A “hysterical pseudo religion”.
That’s what Democratic Unionist Party MP Sammy Wilson has to say about climate change.
It’s a contentious issue, and something this heatwave has had me thinking about recently. Right now London does, literally, seem to be “warming”.
And of course, let’s not forget the infamous president of the United States, dear Donald. According to him, “Climate change is a big scam for a lot of people to make a lot of money”… presumably followed by the word “bigly”…
The British people’s feelings towards the Donald, at least, appears to be universal, as the London blimp revealed last month.
But however you feel about climate change itself, measures being taken by the EU to tackle emissions have opened up a serious investment opportunity.
Thirteen years ago, European Union policymakers did something quite unusual.
They created a commodity market, purely out of law, based around an artificial commodity. Something called carbon “allowances”.
Permits for pollution, basically. Businesses affected by this law must own the corresponding number of “allowances” to the amount of carbon they’re releasing into the atmosphere. Anybody who doesn’t faces a hefty fine.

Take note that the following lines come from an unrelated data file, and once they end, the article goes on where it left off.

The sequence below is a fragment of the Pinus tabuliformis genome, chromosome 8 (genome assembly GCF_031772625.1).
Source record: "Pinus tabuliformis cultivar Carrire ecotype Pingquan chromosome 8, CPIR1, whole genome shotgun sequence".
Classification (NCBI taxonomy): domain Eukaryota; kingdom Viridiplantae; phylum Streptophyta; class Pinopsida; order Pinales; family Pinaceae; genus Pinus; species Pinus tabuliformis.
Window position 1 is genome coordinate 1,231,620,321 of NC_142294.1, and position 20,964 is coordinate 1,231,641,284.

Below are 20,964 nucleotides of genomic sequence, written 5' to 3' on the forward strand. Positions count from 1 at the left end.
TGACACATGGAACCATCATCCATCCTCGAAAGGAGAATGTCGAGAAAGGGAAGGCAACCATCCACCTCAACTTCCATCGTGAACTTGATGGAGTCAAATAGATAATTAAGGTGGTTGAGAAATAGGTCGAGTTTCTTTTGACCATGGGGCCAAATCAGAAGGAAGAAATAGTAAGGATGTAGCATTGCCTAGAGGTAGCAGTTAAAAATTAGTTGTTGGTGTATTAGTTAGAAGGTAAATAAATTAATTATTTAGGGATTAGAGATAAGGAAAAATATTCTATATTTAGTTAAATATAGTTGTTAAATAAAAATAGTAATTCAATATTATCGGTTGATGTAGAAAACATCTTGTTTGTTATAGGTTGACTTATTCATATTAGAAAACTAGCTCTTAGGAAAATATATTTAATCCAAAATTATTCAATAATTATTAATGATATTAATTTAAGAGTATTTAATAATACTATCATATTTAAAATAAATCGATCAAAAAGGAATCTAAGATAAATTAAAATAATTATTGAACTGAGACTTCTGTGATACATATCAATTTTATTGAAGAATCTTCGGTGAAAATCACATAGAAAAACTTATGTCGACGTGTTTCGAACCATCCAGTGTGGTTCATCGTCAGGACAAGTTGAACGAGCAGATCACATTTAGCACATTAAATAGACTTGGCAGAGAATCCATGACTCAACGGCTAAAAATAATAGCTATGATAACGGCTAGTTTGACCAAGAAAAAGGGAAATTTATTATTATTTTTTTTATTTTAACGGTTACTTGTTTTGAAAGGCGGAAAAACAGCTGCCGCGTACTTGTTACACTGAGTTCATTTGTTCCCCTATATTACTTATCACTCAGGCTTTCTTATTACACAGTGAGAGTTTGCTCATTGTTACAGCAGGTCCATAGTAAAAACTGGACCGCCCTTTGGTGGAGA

The whole system functions via the EU carbon market, which allows companies to buy and sell their allowances.
All well and good James, but where’s the investment opportunity?
I’m getting to that.
Things didn’t start well for the EU carbon market.
It had barely got going before the financial crisis hit. Industrial production plummeted – and with it the demand for carbon allowances.
Prices crashed, and the market seemed finished.
A bit embarrassing, really.
Since then, the EU has been trying to claw back the excess “allowances” out there. Shrinking supply in order to create a viable, competitive market.
Things started to look up around 14 months ago.
In fact, since then the market has taken off – prices more than tripling.
But the real opportunity? I think that’s what comes next, for two reasons:
- The EU government cuts the number of “allowances” on sale in August in half – that has led to prices rising every August in the history of the market. That could be about to happen again, starting as soon as tomorrow.
- Long term – there’s a new EU law which will cut down supply of these allowances, even further. Smaller supply = bigger prices. I’d expect a flood of buyers in anticipation of this law, too. That comes into effect in January.
German bank Berenberg is pegging the 2020 price for these carbon allowances at around five times what they are today.
Extraordinary growth in a relatively short time frame.
A turn around, indeed.
Until next time,
Editor, Exponential Energy Fortunes